HistoryHoysala DynastyKarnataka

Belavadi – the Hoysala Trail continues ..

My tryst with the Hoysalas continues. It was a hot Saturday afternoon and my aunt and I had a couple of hours on us. My uncle had excited us about a temple built around a “syambu pulaiyar “ ( An idol of Ganesha or Ganapathi is said to have been carved by itself) in a small hamlet called Belavadi . And I had heard of a Veera Narayana Temple , built by the Hoysalas in Belavadi .

The most obvious destination from Belur should have been Halebeedu, the capital of the Hoysalas after Belur . However the excitement in discovering something new took us to Belavadi and we planned to return to Halebeedu if time permits .

I had first heard of Belavadi as a suffix – as a surname attached to several people I knew and I have heard of. Later I was told that it was near Javagal..another hamlet prefixed to the name of India’s famous fast bowler- “Javagal” Srinath . Many people here still have the custom of their native village attached to their names, as a prefix or a suffix- an unique identity perhaps ..These were my thoughts as we were cruising down the highway from Belur to Belavadi.

It was noon when we reached this hamlet and we were greeted by silence. A few cows had strayed on to the road and a couple of shops were open..We asked for directions to go to the Veera Narayana Temple and a little detour took us right to the portals of the temple. As Belavadi is not in the tourist circuit, we were not surprised to find that we were the only ones in the temple.

Most Hoysala temples are broadly classified according to the number of Vimana or tower they have – Ekakuta, Dwikuta, Trikuta, Chatushkuta and Panchakuta.This ornate Trikuta was built in 13th century (1200)by Veera Bhallala II and like other temples, is built of soapstone .The sculptures on the outer walls are typical of the Hoysala period as Hindu deities come alive on these stones.

There are two temples here that face each other. One is square shaped and the other,raised on a star shaped plinth. They are all guarded by ornate elephants. The temple houses three shrines- Veera narayana, Venugopal and Yoga Narasimha, three forms of Vishnu . Its unique as two shrines face each other and there are a total of 59 bays with several pillars, most of which are lathe turned and bell shaped.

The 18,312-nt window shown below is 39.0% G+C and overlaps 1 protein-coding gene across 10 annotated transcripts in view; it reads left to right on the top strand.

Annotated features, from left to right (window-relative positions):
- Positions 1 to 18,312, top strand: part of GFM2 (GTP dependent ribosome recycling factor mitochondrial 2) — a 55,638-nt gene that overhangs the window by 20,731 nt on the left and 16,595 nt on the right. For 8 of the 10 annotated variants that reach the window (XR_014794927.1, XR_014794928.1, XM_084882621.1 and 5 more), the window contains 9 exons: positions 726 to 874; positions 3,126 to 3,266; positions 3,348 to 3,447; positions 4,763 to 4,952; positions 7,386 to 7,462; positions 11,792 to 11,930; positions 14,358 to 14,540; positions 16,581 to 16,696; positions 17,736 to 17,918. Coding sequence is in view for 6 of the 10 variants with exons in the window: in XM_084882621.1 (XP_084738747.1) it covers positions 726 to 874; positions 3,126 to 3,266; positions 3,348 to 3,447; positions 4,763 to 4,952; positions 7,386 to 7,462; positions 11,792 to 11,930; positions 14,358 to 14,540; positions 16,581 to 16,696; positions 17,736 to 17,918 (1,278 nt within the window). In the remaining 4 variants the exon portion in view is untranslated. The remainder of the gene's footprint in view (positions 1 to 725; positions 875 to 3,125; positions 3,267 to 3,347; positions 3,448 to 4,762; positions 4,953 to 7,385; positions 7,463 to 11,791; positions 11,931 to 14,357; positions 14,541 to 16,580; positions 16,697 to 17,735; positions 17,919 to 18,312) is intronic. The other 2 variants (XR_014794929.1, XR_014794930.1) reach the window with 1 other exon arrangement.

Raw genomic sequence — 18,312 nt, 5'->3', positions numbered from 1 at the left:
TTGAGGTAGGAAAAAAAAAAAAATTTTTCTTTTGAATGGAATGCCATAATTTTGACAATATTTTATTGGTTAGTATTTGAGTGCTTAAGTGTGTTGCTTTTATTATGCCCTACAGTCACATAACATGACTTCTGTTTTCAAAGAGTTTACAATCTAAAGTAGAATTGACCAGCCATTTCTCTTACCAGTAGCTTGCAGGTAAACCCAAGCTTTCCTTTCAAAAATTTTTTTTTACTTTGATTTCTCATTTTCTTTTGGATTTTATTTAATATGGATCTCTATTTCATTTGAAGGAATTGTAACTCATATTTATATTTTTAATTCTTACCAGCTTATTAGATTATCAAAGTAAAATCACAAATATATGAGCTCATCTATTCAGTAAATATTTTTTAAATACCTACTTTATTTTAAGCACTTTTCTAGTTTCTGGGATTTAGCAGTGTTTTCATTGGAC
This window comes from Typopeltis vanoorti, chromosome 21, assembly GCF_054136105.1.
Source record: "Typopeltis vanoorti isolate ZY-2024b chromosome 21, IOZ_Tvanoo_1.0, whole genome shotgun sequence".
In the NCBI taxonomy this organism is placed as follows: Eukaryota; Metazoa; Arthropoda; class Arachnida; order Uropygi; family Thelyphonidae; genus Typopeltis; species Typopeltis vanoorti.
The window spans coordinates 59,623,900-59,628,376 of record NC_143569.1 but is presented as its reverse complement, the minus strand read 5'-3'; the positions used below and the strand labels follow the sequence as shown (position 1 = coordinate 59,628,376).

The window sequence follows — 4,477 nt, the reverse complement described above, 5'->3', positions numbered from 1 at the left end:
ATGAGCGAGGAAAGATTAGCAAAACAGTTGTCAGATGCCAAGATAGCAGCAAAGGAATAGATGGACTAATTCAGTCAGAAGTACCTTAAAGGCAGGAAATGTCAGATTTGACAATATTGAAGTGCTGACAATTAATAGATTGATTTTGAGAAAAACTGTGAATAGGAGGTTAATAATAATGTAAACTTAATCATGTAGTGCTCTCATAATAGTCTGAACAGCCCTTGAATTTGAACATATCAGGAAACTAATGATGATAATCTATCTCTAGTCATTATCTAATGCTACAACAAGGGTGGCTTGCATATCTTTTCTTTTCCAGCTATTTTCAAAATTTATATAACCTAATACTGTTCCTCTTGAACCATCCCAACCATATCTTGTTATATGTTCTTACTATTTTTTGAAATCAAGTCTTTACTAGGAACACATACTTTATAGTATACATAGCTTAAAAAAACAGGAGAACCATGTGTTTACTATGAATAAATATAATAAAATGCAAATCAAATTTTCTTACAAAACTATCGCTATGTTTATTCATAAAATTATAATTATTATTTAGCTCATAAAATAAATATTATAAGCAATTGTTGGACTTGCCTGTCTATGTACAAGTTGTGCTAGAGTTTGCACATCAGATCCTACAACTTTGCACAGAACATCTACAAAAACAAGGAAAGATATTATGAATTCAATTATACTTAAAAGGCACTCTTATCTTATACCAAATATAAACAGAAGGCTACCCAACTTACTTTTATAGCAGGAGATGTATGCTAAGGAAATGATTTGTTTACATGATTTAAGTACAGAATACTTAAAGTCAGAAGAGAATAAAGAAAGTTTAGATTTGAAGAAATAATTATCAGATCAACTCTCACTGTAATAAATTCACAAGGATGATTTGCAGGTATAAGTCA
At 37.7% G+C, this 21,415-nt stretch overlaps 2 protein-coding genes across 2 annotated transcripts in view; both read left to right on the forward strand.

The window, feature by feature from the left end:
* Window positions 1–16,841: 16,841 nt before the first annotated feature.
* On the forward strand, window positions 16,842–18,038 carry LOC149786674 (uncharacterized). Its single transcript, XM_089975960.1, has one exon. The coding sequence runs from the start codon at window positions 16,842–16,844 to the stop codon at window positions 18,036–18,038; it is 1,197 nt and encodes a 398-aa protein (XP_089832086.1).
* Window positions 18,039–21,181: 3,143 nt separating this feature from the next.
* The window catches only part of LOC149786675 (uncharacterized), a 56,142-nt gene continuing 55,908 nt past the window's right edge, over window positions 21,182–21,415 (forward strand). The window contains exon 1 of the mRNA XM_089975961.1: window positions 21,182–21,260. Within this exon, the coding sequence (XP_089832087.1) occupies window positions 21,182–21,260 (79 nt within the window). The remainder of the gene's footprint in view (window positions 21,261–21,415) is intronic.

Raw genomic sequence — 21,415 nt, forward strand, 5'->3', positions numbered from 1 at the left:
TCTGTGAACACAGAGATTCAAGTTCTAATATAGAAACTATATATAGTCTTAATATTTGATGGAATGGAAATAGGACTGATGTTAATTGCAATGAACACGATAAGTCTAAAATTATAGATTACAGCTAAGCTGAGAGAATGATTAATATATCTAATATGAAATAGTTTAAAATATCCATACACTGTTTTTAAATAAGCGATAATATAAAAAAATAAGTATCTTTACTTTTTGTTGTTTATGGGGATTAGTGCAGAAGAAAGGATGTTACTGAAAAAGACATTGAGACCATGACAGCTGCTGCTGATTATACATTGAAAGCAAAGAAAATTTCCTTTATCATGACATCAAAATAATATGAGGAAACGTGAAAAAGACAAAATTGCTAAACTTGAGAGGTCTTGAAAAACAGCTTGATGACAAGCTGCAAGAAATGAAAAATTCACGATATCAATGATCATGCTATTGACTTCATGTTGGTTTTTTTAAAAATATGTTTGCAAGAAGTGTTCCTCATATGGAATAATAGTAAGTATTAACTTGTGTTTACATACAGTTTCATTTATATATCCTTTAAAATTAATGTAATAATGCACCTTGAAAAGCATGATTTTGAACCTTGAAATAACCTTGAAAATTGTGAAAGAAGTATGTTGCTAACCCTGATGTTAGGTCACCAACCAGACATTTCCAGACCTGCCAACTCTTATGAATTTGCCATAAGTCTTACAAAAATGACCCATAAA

The central shrine has an 8 feet image of Veera Narayana with four hands which is considered one of the best examples of Hoysala art. .The second shrine has an 8 feet tall image of Venugopal (Krishna with flute) and the third shrine has a 7 feet tall image of Yoga Narasimha ,in meditation . An important feature of the temple is the stone bench which runs all round the edge of the temple.

The temple was almost shut when we came in, but the priest was kind enough to show us around. I learned a bit about the history of Belavadi, which is even older to the temple.

According to the legend, its a place called Ekachakranagara of Mahabharath, the epic. Its the place where the Pandavas when excaping from the Kauravas, their cousin, live in a Brahmin’s house , disguising themselves as Brahmins as well. This is where Bheema kills Bakasura, the demon or asura who torments the villagers and kills them if he is not fed .

I wanted more stories , but I did not hear more. We asked the priest where the Ganapathi temple is and he showed us a small road that was behind the Hoysala temple adjacent to a tank. The road led us to a recently constructed temple where a group of people were doing puja for their new vehicle.

We learnt that Udbhava Ganapathi temple was constructed recently by the devotees and it belongs to the Shringeri Samsthana, one of the mutts established by Adi Shankara . The villagers say that the Ganapathi “emerged on its own” and the idol has been ‘growing’ from many decades .Many of the ornaments that the devotees donated to the temple does not ‘fit’ the idol. Belavadi has been traditionally an adopted village of the Samsthana and the temple is managed by them.The legend is that Kaliyuga would end when the idol grows completly and fully upright.